Salford University Masterplan

Salford, UK

The University of Salford is committed to the Campus Plan 20 year vision that is contributing to the wider regeneration of the city of Salford.

The plan aims to provide a sustainable, accessible place for students and staff to live, work and study, reviving and regenerating the campus by consolidating the Peel Park and Frederick Road campuses.

With an expected 16% increase in student numbers over six years, a strategic energy approach was required.


The primary challenge for this project is to ensure that the university meets its 20 year vision targets. Preparing a cost effective plan and developing a business case for the investment in the campus were core issues to be resolved. It was also necessary to consider the privately owned university utilities infrastructure in the long term aspirations of the institution.


Over six months, Buro Happold developed an energy and utilities strategy that was cost-conscious, flexible and not intrusive to existing operations in parallel with the campus-wide masterplan that will deliver benchmarked energy savings.

A focus group was established, and stakeholder meetings held with the University estates team. Buro Happold’s business and financial modelling experts tested parameters with the estates team to develop a robust business case to invest in a campus future energy infrastructure. Financial vehicles and structures were recommended, including private sector organisations, manufacturers, banks, venture capitalists and legislative and green finance incentives.

A bespoke strategic scoring matrix was developed for evaluating the recommended business and financial models with stakeholders, carrying out a soft market test to gauge market appetite for investment in the recommended energy infrastructure.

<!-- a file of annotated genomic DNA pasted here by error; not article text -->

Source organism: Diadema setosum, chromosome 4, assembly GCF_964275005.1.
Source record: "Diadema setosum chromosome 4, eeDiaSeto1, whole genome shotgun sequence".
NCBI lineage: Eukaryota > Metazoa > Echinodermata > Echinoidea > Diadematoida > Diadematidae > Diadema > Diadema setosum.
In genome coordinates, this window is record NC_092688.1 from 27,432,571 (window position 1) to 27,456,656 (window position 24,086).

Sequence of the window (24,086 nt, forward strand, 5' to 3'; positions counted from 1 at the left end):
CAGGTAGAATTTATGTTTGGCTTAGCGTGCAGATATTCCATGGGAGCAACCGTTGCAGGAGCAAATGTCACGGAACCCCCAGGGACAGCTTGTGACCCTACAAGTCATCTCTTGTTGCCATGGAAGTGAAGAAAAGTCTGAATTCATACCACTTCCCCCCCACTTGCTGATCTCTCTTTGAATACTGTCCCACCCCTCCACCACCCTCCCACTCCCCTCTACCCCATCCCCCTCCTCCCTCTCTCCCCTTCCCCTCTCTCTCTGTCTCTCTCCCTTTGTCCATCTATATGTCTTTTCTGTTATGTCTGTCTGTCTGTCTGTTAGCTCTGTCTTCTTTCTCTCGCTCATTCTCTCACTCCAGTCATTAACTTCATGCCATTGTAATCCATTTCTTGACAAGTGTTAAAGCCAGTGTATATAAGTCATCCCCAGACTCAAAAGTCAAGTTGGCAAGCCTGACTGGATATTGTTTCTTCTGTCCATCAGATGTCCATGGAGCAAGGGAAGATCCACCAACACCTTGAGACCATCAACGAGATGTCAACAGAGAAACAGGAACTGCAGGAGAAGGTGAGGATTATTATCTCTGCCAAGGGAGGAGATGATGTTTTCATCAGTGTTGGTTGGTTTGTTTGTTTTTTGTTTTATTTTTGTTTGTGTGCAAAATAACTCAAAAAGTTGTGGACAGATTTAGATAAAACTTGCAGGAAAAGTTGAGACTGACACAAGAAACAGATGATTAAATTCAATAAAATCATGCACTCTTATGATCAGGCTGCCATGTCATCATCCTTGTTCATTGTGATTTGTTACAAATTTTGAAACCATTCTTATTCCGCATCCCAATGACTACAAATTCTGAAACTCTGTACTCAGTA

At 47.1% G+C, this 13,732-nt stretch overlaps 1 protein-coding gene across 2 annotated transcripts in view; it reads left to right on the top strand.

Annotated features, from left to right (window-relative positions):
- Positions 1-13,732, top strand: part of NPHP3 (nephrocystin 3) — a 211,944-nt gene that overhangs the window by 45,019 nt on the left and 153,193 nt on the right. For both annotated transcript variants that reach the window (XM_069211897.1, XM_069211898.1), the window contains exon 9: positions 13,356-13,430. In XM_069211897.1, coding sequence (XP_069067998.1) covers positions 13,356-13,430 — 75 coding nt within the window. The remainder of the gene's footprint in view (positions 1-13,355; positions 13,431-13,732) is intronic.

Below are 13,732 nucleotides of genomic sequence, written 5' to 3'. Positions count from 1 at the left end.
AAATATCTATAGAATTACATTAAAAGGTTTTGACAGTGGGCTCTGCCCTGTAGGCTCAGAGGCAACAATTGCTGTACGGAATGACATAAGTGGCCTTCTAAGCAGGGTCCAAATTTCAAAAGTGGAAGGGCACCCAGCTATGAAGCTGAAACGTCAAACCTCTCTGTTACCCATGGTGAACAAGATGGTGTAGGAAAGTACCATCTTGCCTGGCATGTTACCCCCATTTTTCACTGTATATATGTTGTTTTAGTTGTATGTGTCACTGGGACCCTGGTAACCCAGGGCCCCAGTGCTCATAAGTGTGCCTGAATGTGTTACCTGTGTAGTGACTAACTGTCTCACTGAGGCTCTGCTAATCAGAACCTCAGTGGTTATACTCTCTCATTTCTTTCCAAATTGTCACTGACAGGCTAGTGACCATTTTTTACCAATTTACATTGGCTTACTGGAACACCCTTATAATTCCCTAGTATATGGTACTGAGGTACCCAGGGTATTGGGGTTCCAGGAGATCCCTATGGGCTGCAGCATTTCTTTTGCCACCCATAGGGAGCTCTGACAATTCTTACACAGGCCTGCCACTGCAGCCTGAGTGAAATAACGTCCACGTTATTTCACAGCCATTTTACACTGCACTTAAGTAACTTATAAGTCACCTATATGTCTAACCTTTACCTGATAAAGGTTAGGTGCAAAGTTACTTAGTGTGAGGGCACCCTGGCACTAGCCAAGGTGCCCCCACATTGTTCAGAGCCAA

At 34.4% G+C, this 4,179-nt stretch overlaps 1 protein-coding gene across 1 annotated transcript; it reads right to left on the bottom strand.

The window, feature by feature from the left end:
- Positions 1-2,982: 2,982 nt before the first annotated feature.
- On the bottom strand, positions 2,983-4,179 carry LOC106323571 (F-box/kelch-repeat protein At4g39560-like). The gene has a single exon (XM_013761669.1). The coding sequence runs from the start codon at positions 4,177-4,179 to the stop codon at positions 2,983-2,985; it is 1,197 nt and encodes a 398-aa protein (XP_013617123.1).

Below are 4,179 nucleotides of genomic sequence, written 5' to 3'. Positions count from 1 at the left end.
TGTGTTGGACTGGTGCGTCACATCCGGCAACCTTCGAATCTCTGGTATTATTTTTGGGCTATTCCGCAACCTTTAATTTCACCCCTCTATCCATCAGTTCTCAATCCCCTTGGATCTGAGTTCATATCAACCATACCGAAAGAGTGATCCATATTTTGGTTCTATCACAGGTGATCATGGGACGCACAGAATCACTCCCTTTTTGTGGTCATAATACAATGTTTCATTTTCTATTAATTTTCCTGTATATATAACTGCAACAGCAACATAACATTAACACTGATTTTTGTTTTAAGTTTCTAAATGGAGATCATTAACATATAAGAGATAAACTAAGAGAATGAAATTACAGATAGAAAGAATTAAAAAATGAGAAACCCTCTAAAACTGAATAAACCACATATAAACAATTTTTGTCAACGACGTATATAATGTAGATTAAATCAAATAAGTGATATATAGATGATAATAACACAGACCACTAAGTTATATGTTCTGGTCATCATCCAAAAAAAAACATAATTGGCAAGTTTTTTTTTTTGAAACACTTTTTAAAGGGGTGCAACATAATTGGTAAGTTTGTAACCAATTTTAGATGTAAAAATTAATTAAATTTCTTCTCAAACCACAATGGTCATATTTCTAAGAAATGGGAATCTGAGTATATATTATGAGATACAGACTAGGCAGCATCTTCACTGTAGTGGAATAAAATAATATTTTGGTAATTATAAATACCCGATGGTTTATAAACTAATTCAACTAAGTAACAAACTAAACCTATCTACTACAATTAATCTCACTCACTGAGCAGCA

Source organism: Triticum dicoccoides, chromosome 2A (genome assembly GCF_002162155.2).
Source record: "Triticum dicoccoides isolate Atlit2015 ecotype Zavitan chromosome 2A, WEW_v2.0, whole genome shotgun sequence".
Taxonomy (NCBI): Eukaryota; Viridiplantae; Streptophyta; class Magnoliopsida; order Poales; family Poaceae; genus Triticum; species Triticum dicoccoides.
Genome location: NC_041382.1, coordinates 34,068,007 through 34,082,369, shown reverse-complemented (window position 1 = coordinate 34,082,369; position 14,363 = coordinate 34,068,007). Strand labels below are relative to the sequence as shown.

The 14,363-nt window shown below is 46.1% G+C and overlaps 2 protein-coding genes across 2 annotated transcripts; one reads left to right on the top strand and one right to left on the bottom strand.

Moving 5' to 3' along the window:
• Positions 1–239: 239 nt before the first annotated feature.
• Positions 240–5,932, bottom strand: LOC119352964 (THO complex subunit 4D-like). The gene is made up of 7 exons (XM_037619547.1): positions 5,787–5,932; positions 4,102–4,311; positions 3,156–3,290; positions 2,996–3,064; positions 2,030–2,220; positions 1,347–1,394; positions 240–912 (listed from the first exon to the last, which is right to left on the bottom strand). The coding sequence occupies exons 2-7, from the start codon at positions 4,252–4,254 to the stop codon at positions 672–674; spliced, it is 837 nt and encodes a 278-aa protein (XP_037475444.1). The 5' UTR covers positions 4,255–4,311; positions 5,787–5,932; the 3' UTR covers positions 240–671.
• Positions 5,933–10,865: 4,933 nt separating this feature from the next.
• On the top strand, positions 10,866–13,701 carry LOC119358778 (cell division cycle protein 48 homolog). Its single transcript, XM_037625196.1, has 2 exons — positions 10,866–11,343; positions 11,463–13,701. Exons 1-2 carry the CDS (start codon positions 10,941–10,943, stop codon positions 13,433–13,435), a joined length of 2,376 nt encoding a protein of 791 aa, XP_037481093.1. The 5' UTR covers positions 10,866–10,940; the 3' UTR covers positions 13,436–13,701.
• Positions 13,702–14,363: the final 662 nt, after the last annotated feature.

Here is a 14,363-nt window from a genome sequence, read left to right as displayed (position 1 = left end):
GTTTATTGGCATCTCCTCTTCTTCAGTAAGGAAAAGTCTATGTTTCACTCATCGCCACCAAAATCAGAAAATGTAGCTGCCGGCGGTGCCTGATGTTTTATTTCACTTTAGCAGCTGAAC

A review was carried out of existing University policies, design guides and strategy documents to ensure a smooth and seamless transition of recommendations onto ongoing building projects and de-briefing design teams.

Seven scenarios were explored to meet energy and carbon targets. We used energy auditing techniques to predict information on existing campus buildings. This data, along with utilities information, was extrapolated onto energy profiles to predict energy loads of the campus.

All utilities infrastructure, including telecommunications, is privately owned by the University so a detailed utilities survey was carried out on routes, capacity and future optimisation. A cohesive phasing strategy was developed with design teams to ensure that a seamless handover and delivery of utilities infrastructure took place.


By developing an effective energy and utilities strategy, we helped the university save on costs and increase its efficiency. Our work on the building services and site infrastructure has also served to increase the usability of the building, as well as ensuring investment in this vital facility.

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